Commercial real estate developer KMS lost its recent battle with the City of Rowlett over the condemnation of a private drive built to allow access to its 9-Acre property sites. Tensions began to rise after KMS refused to come to terms on a deal to allow the creation of an easement between their private drive and a project being developed by neighboring land developers, Briarwood. The project in question, the building of a Sprouts Grocery Store; which had heavy investment from the City in the form of $225,000 worth of incentives. The amount would be guaranteed, provided that Briarwood could create access to the grocery store via the easement in question. The City had been attempting to draw in a high end grocery store project for nearly a decade. When KMS refused to sell, the city filed condemnation proceedings in order to acquire the land for the project themselves.
KMS took the city all the way to the Texas Supreme Court claiming the condemnation of the land was not for “public use”. The real estate developer believed that eminent domain could not be applied to the land the government was taking, because they intended to turn it over to Briarwood for fraudulent economic benefit, and to see the completion of the Sprouts project. This argument relies heavily on Section 2206 of the Texas Government Code, which limits the use of Eminent Domain for economic development and private benefit.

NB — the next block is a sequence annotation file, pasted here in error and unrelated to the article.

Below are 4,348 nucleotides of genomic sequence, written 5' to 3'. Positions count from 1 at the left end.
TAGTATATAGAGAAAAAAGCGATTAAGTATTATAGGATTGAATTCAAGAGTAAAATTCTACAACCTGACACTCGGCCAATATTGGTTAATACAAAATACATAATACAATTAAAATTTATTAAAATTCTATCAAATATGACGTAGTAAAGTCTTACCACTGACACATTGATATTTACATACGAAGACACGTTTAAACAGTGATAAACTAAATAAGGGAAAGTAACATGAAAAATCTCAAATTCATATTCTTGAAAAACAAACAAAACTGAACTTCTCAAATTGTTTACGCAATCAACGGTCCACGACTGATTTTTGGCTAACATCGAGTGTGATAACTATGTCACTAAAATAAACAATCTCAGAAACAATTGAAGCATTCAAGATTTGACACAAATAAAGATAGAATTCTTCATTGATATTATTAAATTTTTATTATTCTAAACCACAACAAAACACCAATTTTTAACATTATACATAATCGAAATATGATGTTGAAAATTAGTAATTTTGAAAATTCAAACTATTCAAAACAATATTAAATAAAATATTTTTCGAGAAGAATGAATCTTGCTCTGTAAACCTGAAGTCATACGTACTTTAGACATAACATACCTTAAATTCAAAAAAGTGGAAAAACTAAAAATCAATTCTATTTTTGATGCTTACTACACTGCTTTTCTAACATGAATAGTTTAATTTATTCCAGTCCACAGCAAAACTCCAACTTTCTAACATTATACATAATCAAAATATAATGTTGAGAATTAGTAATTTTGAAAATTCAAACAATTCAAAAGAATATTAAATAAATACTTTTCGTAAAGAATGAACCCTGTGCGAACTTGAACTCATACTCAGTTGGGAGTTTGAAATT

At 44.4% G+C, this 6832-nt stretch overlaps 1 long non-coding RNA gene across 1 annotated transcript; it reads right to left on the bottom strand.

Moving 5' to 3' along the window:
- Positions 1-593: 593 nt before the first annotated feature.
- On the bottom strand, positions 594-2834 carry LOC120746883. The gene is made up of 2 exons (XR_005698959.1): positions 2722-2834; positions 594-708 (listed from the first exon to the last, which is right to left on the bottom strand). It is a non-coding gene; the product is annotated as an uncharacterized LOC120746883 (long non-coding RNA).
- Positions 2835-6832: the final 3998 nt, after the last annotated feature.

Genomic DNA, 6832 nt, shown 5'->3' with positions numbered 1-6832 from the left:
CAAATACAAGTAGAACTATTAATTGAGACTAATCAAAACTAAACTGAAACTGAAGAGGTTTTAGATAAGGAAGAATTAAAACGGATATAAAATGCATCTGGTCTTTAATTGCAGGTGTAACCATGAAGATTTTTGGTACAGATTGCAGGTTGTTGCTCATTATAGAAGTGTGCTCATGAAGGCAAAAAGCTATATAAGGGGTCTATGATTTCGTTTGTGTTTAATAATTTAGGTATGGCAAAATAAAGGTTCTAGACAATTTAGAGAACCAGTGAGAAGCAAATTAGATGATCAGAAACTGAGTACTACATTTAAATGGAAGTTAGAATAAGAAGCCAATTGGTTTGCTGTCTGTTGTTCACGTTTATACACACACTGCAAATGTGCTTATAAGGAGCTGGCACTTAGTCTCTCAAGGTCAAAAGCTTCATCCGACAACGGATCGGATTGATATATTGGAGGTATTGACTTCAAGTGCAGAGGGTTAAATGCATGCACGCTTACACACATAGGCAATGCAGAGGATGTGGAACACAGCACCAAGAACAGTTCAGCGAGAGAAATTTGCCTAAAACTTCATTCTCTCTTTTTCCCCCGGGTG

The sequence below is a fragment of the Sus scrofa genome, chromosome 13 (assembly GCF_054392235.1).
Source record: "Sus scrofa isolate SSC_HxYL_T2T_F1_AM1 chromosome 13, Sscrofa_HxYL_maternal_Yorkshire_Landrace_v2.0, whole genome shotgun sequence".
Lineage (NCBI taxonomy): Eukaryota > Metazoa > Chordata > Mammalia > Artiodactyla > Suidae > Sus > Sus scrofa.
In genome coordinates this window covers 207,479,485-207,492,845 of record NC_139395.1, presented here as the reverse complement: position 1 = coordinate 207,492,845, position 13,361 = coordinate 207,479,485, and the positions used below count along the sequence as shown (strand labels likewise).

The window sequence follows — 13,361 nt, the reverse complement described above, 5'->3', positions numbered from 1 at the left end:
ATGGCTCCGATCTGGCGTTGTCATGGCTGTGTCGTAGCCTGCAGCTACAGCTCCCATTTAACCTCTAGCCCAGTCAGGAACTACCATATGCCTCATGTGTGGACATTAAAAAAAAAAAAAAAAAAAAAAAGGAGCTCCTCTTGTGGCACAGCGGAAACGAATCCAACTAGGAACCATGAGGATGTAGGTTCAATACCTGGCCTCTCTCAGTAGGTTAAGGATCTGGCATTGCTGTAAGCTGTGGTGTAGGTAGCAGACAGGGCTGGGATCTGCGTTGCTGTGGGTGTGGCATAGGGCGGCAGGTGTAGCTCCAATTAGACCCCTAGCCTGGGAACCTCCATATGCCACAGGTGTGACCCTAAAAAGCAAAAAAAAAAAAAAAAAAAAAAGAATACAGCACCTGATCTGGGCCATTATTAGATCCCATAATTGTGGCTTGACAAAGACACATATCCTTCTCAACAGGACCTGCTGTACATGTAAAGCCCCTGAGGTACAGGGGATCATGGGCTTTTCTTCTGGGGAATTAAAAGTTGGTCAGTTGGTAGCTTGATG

The Supreme Court ultimately, in a 6-3 decision, agreed with the city and its argument for condemnation. The City of Rowlett insisted that because the easement was for a road that provided public access to and from Sprouts, it met the requirements for public use. The court upheld that just because it did provide an economic benefit to Sprouts, Briarwood, and potentially even KMS by drawing more people into the area, didn’t mean that it also couldn’t meet the requirements laid out in the Texas State Constitution.
This case highlights the difficult journey land owners face in challenging eminent domain and the taking of their property. The case reaffirms that the burden of proof falls entirely on the land owners losing their property, and in order to defend misuse of Eminent Domain, they must somehow prove the project is being done exclusively for private benefit.